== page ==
BAYONNE – The massive blades of the city’s dormant wind turbine have been lowered to the ground as workers continue to carry out repairs that began last week.
Bayonne Municipal Utilities Authority Executive Director Tim Boyle said today that it’s taking workers “a little bit longer” than expected to switch out the turbine’s broken bearing with a new one.
“It’s taking longer because they’re doing it in a field environment instead of a laboratory or a controlled interior environment,” he said.
The turbine’s three blades had to be lowered to the ground by an enormous crane last Thursday in order for workers to get access to the bearing that needs to be replaced, Boyle explained.
The 260-foot turbine at Oak and Fifth streets has lost the city over $200,000 in energy savings since it broke down last June. It was originally scheduled to be repaired in November, but repairs were delayed multiple times.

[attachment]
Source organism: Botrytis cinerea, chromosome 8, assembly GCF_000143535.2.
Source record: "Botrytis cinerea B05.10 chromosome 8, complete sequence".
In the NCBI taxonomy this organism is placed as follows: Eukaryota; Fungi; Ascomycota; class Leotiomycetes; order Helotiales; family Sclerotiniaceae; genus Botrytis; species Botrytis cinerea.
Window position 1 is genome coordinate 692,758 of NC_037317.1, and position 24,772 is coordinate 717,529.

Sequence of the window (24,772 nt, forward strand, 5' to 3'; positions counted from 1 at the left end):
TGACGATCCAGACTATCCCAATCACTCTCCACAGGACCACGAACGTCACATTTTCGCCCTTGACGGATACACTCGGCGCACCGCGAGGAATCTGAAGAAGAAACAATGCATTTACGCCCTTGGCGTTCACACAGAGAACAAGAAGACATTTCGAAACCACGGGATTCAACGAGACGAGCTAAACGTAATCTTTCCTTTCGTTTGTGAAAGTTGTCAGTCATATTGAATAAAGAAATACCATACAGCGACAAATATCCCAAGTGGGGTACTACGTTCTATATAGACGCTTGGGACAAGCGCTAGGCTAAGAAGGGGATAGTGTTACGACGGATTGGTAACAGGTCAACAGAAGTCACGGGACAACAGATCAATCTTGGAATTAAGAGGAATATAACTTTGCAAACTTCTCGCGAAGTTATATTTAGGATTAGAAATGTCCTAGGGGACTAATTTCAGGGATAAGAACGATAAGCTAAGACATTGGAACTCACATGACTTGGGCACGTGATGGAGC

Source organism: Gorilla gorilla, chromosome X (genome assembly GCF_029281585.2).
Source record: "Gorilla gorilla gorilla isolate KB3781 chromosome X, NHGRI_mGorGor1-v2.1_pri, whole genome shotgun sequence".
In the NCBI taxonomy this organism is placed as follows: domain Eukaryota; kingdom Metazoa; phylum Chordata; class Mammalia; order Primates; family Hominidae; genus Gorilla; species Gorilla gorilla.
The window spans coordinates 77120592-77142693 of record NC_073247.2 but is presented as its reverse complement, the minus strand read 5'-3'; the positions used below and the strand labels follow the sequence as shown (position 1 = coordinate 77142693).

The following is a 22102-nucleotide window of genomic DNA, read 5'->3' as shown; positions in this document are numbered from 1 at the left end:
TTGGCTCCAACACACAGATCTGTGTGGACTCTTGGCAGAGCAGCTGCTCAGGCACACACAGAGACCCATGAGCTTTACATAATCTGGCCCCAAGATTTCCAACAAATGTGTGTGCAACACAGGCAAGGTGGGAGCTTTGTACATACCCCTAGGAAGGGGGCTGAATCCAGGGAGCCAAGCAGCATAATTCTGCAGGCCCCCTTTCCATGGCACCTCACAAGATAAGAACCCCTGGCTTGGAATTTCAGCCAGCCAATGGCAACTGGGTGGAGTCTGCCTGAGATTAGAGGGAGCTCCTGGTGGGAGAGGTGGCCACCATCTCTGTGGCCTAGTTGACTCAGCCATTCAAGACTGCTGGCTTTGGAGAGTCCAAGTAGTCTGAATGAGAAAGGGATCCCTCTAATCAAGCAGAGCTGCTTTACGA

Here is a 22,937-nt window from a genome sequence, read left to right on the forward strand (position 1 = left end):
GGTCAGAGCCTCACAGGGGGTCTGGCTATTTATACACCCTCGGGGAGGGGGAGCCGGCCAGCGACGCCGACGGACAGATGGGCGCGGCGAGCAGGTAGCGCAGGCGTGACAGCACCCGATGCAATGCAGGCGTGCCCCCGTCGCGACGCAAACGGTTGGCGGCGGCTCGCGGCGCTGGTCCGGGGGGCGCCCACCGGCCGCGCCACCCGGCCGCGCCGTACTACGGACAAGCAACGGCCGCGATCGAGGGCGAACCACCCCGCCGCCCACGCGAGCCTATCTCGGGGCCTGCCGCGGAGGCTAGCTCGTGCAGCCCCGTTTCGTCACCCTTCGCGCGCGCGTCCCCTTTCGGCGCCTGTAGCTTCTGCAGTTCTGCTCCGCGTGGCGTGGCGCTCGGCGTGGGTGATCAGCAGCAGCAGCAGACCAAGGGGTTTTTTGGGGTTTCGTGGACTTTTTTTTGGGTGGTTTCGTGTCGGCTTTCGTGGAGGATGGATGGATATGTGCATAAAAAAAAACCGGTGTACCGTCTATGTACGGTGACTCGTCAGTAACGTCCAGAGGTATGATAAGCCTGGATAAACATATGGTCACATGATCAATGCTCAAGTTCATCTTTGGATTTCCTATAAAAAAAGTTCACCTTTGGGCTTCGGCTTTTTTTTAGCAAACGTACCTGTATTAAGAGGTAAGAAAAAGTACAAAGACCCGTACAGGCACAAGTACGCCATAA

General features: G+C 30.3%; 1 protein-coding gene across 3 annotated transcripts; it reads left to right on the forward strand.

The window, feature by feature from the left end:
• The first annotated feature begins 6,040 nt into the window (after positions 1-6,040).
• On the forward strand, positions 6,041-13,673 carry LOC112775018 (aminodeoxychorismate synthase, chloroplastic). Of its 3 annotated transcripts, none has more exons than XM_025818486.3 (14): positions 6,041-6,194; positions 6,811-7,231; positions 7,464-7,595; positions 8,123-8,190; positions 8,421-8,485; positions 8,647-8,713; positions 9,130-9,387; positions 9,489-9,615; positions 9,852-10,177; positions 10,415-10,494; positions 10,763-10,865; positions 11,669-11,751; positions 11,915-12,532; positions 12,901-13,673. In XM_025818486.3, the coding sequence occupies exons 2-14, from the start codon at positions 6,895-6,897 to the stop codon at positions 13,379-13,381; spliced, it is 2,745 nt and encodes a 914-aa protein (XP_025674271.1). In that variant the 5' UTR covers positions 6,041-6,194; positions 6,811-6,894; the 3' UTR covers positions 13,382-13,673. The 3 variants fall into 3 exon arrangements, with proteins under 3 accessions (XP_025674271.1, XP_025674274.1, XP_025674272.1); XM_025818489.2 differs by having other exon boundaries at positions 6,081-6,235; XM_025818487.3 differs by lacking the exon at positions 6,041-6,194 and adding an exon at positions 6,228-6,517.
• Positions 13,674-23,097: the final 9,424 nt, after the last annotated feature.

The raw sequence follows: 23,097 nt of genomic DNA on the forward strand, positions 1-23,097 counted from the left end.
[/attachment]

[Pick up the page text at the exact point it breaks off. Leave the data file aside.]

Every month that the turbine goes unrepaired costs the city roughly $25,000 in energy savings, Boyle has said. Assuming the turbine is fixed by the end of March, the money lost in energy savings would total about $225,000.
SUEZ, formerly United Water, monitors and maintains the turbine under a 40-year deal with the city MUA, which maintains ownership of it.
Boyle has said repair work on the turbine is weather-dependent because if winds are too blustery, attempting to remove the blades would be dangerous. The ongoing work isn’t expected to affect traffic in the area, he said.
The MUA official has said questions about what caused the turbine to break down, and who will be paying for the repair work and replacement part are premature, given that the broken bearing still has to examined by engineers.
Boyle said Leitner-Poma America, based in Colorado, is leading the repair work on the turbine. Leitwind, an Italian manufacturer of wind turbines affiliated with Leitner-Poma America, is the company that made the turbine.
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